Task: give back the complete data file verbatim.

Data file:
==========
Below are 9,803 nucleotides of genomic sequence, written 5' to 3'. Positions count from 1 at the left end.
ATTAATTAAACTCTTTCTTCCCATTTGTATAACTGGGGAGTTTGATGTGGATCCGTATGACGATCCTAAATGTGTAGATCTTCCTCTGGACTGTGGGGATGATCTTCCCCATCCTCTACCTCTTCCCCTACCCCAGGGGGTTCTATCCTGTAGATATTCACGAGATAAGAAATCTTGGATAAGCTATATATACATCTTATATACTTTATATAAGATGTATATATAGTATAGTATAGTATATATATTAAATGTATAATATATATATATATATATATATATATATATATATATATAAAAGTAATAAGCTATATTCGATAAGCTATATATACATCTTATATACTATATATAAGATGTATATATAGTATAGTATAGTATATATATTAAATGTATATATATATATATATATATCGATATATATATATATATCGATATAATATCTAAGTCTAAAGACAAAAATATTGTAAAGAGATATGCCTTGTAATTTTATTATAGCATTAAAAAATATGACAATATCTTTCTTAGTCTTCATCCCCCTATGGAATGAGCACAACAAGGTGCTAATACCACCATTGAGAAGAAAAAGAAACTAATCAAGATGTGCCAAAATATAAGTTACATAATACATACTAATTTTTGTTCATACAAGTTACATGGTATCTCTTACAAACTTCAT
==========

Below are 9,803 nucleotides of genomic sequence, written 5' to 3'. Positions count from 1 at the left end.
ATTAATTAAACTCTTTCTTCCCATTTGTATAACTGGGGAGTTTGATGTGGATCCGTATGACGATCCTAAATGTGTAGATCTTCCTCTGGACTGTGGGGATGATCTTCCCCATCCTCTACCTCTTCCCCTACCCCAGGGGGTTCTATCCTGTAGATATTCACGAGATAAGAAATCTTGGATAAGCTATATATACATCTTATATACTTTATATAAGATGTATATATAGTATAGTATAGTATATATATTAAATGTATAATATATATATATATATATATATATATATATATATATATAAAAGTAATAAGCTATATTCGATAAGCTATATATACATCTTATATACTATATATAAGATGTATATATAGTATAGTATAGTATATATATTAAATGTATATATATATATATATATATCGATATATATATATATATCGATATAATATCTAAGTCTAAAGACAAAAATATTGTAAAGAGATATGCCTTGTAATTTTATTATAGCATTAAAAAATATGACAATATCTTTCTTAGTCTTCATCCCCCTATGGAATGAGCACAACAAGGTGCTAATACCACCATTGAGAAGAAAAAGAAACTAATCAAGATGTGCCAAAATATAAGTTACATAATACATACTAATTTTTGTTCATACAAGTTACATGGTATCTCTTACAAACTTCAT